Shortly thereafter, I was invited with a few other elders in my age category to begin attending the high priests group. The group leader is a longtime friend and I told him about the hand-raising incident in elder’s quorum. He told me that I would find the high priests group to be different, since most high priests “have had time to mellow.” And yes, I have found this to be true. So my coping mechanisms now include trying to be honest and trying to associate with more tolerant people. Like myself, of course.


From Ken: I enjoy your Borderland articles in Sunstone. I can easily identify with the people you describe. I grew up LDS and did the regular things including going on a mission, graduating from BYU, getting married in the temple, being active in the Church, and so forth. I’m now a retired professor recently relocated to Payson, Utah. Here are the answers to your Borderlands questionnaire to show how I’ve coped.


1. How would you describe your upbringing in the Church? I grew up an active Mormon in Provo, Utah, though my parents varied in their church activity. In the 1960’s I got an AB degree from BYU in biology (biological evolution was assumed in the department at that time). I also went on a German-speaking mission for the Church. My wife and I were active during the five years I spent getting a Ph.D. in biology from Yale University. During a three-year postdoctoral fellowship in California, we attended Mormon meetings but I was beginning to move into the borderlands. For example, I wrote a letter to President McKay about the Church’s position on evolution (re: Joseph Fielding Smith’s writings) and he answered that the Church had no official position on evolution, which was reassuring. During my subsequent years of university work, I continued to attend LDS meetings with my family, but gradually lost my ability to believe in the divine aspects of the LDS Church (as well as those of any other church).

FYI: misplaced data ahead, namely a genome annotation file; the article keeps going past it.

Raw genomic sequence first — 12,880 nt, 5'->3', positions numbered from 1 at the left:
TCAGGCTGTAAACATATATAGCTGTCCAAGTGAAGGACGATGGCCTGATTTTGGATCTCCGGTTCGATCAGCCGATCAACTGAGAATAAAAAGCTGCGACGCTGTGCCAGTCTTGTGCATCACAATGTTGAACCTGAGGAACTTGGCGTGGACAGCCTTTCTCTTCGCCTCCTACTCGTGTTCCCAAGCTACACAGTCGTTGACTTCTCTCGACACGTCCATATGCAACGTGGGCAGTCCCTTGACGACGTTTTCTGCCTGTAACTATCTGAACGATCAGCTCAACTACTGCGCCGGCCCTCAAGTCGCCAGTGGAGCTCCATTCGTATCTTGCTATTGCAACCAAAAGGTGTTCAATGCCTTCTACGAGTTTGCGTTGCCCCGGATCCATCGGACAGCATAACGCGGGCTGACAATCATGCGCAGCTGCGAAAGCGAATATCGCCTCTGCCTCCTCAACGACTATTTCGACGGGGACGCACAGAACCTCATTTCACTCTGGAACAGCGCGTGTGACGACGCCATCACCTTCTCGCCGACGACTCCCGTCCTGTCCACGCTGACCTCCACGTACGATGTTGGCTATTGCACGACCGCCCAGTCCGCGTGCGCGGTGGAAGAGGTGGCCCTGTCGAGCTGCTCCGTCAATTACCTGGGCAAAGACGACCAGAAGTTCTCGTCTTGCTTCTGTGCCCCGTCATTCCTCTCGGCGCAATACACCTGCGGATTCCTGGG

2. What is your current status in the Church? I’m a “secular” Mormon. No temple recommend. I’m in the ward choir.

3. What issues / events / actions / concerns caused you to move into (or through) the borderlands? (Using the three-stage “egg” model of the Borderlands column.) My many problems include that I’m troubled with the thousands of gods that have been worshiped by humans down through the ages. I believe in evolution and think it explains most of the life I see around me, and I feel I have a right to be what I am, not what someone says I should be.

4. Why do / did you stay in the borderlands as opposed to moving on past them into inactivity or leaving the Church? The Church has been wonderful for our family (three of our four children and their families are still active). I like the Church and wish it well. I enjoy the people at church meetings, and don’t feel any need to dissuade them from their convictions.

5. How did / does this situation effect you (emotionally / spiritually / physically?) I can’t really say there has been a negative emotional, spiritual, or physical effect.